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Review of Command Electronics Trailer Lights - Triple LED Stop Turn Tail Reverse - CE44VR

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Command Electronics Trailer Lights - Triple LED Stop Turn Tail Reverse - CE44VR Review


Ellen: Hey everyone. I'm Ellen here at etrailer.com and we're going to be taking a quick look at the Triple LED Trailer Light. This is a really nice slim profile light for the back of your trailer or RV or motor home. I think this is a really nice looking light and it's very low profile.It's also an LED light so that's always going to be nice that you don't really have to worry about any kind of maintenance over time. Those LEDs are really long lasting and give you a nice, bright light without taking too much power. Definitely less power than a typical incandescent bulb of the same brightness.

So, could make a really nice upgrade for any kind of vehicle that you're putting these on.I also like how slim this is, because it's really going to hug the back of your RV and probably won't have any issues or too many issues with getting caught on anything or getting nicked and having that lens housing crack. Some bigger housings can be kind of bulky. They can kind of look cool, but they could also just sort of be a magnet for any kind of branch or just swinging door or something to crack into them. So this being so low profile, I kind of like that. It makes me feel a little bit better about it.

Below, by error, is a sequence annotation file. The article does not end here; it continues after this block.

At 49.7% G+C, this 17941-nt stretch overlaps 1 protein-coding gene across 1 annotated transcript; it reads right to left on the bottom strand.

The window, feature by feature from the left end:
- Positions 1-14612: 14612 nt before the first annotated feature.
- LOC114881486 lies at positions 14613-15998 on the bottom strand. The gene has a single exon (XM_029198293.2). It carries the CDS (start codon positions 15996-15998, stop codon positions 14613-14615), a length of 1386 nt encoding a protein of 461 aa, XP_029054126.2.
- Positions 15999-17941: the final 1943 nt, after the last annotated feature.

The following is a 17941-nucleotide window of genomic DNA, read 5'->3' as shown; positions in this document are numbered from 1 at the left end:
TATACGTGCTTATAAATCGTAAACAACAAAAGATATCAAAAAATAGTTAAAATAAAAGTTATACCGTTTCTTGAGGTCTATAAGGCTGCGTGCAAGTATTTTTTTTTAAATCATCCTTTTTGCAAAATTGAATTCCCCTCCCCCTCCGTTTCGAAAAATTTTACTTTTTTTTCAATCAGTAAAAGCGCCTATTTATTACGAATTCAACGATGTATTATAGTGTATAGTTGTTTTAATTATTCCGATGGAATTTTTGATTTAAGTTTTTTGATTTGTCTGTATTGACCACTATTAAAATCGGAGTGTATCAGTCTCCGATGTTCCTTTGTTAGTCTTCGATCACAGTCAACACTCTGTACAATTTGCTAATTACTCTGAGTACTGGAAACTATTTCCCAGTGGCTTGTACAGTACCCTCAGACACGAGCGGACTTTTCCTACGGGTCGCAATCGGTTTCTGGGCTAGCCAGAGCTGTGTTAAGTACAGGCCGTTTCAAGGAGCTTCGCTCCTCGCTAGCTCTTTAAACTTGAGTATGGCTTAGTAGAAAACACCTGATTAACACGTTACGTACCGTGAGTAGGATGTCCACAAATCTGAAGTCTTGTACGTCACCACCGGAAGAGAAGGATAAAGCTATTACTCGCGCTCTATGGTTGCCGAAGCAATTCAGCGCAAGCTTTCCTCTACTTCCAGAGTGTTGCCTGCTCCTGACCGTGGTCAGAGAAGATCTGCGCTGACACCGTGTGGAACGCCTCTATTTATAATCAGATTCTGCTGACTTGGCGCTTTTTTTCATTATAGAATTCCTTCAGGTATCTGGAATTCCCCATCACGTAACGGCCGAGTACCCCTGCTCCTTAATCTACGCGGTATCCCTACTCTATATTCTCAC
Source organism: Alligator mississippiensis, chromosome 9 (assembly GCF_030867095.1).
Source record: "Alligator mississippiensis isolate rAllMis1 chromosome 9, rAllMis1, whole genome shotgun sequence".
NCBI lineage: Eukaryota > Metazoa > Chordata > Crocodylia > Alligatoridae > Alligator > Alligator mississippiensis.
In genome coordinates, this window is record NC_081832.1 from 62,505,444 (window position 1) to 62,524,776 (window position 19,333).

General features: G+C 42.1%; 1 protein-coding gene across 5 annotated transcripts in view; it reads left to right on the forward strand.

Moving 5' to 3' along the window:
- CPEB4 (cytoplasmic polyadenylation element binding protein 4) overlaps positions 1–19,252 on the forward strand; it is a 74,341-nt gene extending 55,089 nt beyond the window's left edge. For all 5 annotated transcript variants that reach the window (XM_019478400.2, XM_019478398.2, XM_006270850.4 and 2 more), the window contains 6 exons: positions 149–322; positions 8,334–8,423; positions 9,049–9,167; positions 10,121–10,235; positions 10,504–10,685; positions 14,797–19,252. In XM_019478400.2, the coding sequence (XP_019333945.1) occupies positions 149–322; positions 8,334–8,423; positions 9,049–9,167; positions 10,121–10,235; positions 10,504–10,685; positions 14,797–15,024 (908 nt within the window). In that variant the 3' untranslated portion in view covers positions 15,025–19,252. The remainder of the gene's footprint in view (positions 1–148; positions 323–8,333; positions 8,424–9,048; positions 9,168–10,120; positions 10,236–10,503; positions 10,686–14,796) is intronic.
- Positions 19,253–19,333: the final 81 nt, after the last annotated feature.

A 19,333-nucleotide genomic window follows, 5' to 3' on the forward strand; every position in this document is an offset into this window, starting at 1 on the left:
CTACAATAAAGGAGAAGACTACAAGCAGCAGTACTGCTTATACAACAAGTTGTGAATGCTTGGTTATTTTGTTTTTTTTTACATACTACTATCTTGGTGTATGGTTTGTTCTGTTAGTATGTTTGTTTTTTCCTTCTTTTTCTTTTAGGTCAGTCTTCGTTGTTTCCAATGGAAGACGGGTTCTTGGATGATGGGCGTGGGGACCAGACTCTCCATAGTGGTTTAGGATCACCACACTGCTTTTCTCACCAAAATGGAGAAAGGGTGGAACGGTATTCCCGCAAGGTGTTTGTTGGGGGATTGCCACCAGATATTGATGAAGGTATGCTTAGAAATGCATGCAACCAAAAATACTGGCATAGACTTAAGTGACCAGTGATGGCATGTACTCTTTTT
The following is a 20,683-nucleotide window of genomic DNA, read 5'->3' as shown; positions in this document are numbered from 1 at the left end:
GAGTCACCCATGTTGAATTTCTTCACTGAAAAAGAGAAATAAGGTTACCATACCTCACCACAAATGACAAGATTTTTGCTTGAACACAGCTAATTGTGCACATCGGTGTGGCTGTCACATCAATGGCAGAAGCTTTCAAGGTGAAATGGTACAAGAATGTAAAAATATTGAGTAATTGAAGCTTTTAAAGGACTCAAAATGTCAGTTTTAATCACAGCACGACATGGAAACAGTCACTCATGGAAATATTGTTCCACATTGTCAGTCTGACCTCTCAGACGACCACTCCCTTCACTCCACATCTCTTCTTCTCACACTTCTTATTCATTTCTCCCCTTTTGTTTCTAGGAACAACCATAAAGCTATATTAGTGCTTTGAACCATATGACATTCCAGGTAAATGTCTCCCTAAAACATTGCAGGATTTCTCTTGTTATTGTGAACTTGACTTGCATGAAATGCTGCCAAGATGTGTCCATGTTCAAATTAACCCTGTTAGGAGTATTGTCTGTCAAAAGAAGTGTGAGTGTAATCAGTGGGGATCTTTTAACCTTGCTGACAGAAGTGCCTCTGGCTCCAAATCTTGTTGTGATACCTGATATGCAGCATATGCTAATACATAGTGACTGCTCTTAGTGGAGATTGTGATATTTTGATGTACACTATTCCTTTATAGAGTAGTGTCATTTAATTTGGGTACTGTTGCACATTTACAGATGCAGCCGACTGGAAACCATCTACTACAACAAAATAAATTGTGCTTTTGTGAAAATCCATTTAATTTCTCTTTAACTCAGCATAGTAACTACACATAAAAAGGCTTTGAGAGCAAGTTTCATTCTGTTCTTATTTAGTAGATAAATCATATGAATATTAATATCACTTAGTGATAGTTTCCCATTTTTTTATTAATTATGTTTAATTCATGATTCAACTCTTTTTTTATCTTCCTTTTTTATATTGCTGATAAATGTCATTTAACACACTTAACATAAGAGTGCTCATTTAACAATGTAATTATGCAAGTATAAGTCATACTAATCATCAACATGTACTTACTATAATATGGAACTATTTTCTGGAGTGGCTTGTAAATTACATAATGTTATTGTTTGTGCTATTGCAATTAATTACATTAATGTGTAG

As far as being a light, you really don't have to worry about.Now one thing that customers have noted with this, and I noted as well when I got this, that it does not come with any instructions. So I'm going to show you how to wire this up. It's pretty simple. It does have a little key on the back of the light housing itself. It's pretty easy to miss, but it does tell you the stop is red.

Tail lights, black. Reverse, purple. Ground is white. It's probably going to be different than your motor home. It seems like there's always an issue with that of wire colors never matching anything else.